We are well aware and thankful for such feedback for the areas where we need to improve. Indeed during the last 18 months, we did experience delays at our service centers.
As part of process to modernize our systems and procedures to streamline applications and compliance, things did slow down more than we would have expected.
However, today we can confidently say that the teething problems are behind us, and we really appreciate the patience and understanding we got from our customers.
Today, we believe we have struck a good balance of ensuring compliance and timely processing of transactions.
As part of the development initiative, SAGIA launched the ‘Fast Track Service’ and the ‘Investor Care Team’, which exist to facilitate and support investors.
The ‘Fast Track Service’ guarantees investors, large and small, a response within five working days of submitting their application.
Our current average for all new licenses (both Fast and Normal Tracks) is about 7 days and customers are able to check the status of their application on SAGIA’s website (investor tools and online services).
They can also check our average service time for main services instantly live from our system through www.sagia.gov.sa (go to investor tools and average service time).
A recent article in the Economist magazine suggested that Saudi Arabia’s interest in foreign investment is shifting, and that the Kingdom, represented by SAGIA, is becoming “picky”, thus, rendering the doors to investment in Saudi Arabia “half open” as they put it!
I read the article you refer to and again while welcoming constructive comments, I believe that on this occasion the Economist got its facts wrong, or at least wrongly interpreted them.
Saudi Arabia’s investment gates are fully open and we are welcoming investors in all fields.
Investors, who are committed to create a win-win relationship, fullfil the pre-set requirements and abide by the Kingdom’s laws and regulations are all welcome on the same footing.
The Kingdom is fully open to many types of foreign investor; from small, high-growth firms to large, well-established multinationals.
In almost all situations, foreign investors can operate fully on the same basis as Saudis.
The Kingdom is the only country in the region that allows foreign Investors to own up to 100 percent of a Saudi enterprise, without co-investors or middlemen. The liberal equity ownership rules are expressly designed to promote foreign investment from all over the world.
I suspect that the comments in the Economist were responding to a very important part of SAGIA’s role which is to ensure compliance of licensed entities to our laws and to make sure that businesses are doing what they were licensed to do. In this capacity, SAGIA must ensure that all investors maintain all the requirements that entitled them to their licenses and abide by the Kingdom’s laws and regulations.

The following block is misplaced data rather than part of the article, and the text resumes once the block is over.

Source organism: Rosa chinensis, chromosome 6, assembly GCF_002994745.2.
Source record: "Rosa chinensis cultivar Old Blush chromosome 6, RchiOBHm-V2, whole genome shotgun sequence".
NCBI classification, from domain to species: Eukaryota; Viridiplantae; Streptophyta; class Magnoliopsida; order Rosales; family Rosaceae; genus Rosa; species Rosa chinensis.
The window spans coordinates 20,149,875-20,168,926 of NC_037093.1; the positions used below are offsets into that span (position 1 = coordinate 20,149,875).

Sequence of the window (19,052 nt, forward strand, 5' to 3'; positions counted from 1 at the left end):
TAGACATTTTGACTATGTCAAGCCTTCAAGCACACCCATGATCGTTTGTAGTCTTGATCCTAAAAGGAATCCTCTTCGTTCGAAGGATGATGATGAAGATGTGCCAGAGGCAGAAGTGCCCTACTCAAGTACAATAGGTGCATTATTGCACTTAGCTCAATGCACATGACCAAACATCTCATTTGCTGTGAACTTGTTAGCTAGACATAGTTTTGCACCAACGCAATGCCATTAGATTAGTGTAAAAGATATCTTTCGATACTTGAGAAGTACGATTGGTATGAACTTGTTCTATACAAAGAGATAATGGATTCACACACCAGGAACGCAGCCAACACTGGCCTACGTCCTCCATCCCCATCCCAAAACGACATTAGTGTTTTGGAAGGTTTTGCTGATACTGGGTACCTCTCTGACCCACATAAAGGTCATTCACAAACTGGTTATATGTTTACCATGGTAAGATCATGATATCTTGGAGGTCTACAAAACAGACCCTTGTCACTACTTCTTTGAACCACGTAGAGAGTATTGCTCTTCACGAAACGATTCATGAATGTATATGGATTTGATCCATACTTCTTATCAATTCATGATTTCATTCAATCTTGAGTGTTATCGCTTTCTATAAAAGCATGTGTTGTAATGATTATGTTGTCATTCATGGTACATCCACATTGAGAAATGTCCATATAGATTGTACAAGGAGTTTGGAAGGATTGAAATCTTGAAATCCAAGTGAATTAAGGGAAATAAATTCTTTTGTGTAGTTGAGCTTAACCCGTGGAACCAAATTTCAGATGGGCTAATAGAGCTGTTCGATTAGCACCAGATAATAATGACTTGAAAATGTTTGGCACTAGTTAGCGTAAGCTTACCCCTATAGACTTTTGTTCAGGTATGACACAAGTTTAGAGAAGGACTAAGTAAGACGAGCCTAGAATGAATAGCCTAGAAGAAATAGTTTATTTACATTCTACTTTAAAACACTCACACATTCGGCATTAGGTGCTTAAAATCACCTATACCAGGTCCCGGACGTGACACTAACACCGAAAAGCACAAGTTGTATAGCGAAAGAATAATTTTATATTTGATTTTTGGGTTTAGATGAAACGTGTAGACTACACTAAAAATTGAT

In small number of cases where there have been problems, the majority of canceled licenses have been due to the egregious non-compliance with rules, often involving businesses that were engaged in activities that they were not licensed for, or involving the abuse of residency regulations as opposed to the creation of any real investment.
In all cases, ample time was given to the related investors to correct their status.
It is very important to highlight that by carrying out this vital duty, SAGIA makes sure that the investment climate in the Kingdom is kept clean, efficient and fair, which is not only a legal requirement of the Kingdom itself, but also a valued expectation of the international foreign investment community.
Since you’ve mentioned creating jobs for the Saudis, you must have heard some say that Saudization may be a hindrance in the way of inviting foreign investments; what would you say to that end?
The Kingdom is exerting huge efforts to develop education at all levels, and provide young Saudis with the best educational opportunities inside and outside the Kingdom, thus developing the young Saudis into a talented and versatile workforce upon which the investors, local or foreign, can rely.
Recent experiences of prominent business enterprises in Saudi Arabia testifies that qualifying Saudis and creating jobs for them will have a positive effect across the gamut of Saudi and foreign enterprises.
Investors with a long term view, seeing Saudization as an opportunity, can and will benefit from the huge investments the Kingdom has made in human capital programs.